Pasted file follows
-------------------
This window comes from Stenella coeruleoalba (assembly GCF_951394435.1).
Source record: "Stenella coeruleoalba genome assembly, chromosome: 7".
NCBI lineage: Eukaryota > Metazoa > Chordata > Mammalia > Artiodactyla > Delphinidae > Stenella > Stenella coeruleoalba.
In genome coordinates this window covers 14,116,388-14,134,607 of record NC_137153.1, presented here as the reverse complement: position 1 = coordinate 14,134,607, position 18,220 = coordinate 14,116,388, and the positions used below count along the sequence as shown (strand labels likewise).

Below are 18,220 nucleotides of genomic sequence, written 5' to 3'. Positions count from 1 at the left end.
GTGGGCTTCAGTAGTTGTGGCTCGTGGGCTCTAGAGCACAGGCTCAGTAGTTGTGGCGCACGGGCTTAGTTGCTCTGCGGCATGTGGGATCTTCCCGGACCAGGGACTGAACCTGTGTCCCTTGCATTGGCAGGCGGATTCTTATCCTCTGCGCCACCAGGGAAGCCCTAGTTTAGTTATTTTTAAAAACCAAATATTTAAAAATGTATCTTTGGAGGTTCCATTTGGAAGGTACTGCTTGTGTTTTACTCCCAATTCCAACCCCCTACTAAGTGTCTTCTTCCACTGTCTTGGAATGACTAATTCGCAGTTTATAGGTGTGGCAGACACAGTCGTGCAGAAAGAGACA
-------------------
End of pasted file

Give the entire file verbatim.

This window comes from Stenella coeruleoalba (assembly GCF_951394435.1).
Source record: "Stenella coeruleoalba genome assembly, chromosome: 7".
NCBI lineage: Eukaryota > Metazoa > Chordata > Mammalia > Artiodactyla > Delphinidae > Stenella > Stenella coeruleoalba.
In genome coordinates this window covers 14,116,388-14,134,607 of record NC_137153.1, presented here as the reverse complement: position 1 = coordinate 14,134,607, position 18,220 = coordinate 14,116,388, and the positions used below count along the sequence as shown (strand labels likewise).

Below are 18,220 nucleotides of genomic sequence, written 5' to 3'. Positions count from 1 at the left end.
GTGGGCTTCAGTAGTTGTGGCTCGTGGGCTCTAGAGCACAGGCTCAGTAGTTGTGGCGCACGGGCTTAGTTGCTCTGCGGCATGTGGGATCTTCCCGGACCAGGGACTGAACCTGTGTCCCTTGCATTGGCAGGCGGATTCTTATCCTCTGCGCCACCAGGGAAGCCCTAGTTTAGTTATTTTTAAAAACCAAATATTTAAAAATGTATCTTTGGAGGTTCCATTTGGAAGGTACTGCTTGTGTTTTACTCCCAATTCCAACCCCCTACTAAGTGTCTTCTTCCACTGTCTTGGAATGACTAATTCGCAGTTTATAGGTGTGGCAGACACAGTCGTGCAGAAAGAGACA